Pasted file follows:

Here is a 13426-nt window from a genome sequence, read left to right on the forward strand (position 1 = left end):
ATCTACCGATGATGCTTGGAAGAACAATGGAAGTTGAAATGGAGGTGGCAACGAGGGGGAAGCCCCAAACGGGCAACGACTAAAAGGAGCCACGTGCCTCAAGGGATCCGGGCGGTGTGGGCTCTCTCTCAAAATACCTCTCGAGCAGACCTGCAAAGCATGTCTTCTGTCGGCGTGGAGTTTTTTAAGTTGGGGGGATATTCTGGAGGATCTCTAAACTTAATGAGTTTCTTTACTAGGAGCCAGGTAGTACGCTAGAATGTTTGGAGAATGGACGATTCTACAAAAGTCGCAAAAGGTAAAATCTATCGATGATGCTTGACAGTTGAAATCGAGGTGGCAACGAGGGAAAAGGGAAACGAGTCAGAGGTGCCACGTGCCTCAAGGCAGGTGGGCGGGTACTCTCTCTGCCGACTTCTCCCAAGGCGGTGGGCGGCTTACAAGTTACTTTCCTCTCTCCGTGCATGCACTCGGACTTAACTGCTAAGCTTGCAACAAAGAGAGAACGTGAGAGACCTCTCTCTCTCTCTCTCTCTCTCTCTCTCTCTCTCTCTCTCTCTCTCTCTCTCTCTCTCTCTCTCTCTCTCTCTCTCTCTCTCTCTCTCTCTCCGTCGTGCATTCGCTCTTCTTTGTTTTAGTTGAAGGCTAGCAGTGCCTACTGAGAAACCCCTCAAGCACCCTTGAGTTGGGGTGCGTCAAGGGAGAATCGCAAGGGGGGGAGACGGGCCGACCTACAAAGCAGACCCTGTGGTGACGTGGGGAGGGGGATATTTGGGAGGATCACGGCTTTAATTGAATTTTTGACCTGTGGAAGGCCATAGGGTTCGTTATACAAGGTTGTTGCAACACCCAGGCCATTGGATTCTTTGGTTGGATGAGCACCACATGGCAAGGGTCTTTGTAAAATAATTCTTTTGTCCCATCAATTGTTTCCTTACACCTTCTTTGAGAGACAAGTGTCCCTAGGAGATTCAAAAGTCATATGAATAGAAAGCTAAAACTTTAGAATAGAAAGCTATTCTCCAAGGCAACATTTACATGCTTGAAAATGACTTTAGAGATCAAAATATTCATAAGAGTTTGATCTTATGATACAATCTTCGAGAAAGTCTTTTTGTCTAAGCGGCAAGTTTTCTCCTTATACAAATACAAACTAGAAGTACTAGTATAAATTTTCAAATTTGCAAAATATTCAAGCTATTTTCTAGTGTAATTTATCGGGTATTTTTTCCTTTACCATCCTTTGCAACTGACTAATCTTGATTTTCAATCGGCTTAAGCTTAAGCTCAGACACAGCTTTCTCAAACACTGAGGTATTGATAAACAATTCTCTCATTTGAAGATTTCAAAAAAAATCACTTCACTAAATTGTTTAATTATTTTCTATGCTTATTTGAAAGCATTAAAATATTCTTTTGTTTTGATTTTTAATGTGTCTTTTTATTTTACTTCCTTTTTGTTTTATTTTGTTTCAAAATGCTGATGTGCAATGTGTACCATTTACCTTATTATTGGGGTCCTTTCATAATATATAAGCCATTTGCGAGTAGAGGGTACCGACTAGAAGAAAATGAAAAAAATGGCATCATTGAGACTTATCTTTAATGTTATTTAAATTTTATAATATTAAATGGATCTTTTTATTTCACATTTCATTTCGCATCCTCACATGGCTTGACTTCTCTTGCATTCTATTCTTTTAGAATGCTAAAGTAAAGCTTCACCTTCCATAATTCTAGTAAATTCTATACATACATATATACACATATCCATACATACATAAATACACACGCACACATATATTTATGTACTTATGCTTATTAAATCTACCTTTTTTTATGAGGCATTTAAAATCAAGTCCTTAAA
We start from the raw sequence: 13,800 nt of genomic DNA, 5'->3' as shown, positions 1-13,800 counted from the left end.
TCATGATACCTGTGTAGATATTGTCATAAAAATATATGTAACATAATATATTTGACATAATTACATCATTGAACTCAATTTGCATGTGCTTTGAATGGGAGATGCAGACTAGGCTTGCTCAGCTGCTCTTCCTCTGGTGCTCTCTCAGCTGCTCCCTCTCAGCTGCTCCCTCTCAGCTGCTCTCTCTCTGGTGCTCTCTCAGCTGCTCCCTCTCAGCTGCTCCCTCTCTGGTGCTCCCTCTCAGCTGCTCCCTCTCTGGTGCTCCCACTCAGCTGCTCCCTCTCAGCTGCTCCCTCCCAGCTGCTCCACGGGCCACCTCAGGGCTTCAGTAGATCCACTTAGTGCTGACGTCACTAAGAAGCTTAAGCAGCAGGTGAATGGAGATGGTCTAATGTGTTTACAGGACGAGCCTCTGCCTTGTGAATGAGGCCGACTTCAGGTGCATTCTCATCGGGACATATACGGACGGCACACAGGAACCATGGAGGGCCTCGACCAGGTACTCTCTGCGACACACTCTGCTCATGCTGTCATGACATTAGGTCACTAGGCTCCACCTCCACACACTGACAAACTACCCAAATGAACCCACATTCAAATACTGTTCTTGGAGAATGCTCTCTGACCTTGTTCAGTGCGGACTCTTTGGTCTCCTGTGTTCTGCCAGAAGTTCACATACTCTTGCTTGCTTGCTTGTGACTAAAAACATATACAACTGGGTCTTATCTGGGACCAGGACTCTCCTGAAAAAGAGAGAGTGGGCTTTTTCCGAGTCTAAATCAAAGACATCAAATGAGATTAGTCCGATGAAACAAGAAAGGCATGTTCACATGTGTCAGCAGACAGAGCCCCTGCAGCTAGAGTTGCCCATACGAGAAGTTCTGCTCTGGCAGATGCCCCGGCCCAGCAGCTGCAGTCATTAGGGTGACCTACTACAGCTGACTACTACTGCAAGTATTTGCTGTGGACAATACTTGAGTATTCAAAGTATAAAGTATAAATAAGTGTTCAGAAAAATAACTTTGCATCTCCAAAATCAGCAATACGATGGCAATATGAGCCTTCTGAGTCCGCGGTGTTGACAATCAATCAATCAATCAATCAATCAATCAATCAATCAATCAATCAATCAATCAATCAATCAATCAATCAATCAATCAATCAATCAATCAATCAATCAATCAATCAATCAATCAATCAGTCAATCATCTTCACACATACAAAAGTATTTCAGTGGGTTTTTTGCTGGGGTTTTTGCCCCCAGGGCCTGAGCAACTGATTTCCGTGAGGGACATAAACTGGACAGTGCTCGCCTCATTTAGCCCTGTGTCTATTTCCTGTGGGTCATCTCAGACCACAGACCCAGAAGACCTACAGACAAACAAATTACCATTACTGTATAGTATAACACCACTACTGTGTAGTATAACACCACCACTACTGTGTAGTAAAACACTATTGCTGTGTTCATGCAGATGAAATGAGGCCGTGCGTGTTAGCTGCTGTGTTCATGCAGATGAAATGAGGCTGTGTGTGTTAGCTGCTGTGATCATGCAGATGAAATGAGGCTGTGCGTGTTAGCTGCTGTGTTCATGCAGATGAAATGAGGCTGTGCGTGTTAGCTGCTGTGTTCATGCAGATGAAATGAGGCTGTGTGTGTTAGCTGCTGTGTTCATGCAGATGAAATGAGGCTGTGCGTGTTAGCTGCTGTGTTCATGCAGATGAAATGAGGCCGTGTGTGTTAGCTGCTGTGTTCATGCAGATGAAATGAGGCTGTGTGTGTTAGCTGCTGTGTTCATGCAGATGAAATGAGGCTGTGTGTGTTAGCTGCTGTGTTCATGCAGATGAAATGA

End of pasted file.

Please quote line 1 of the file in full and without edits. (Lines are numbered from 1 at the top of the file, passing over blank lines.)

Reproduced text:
Here is a 13426-nt window from a genome sequence, read left to right on the forward strand (position 1 = left end):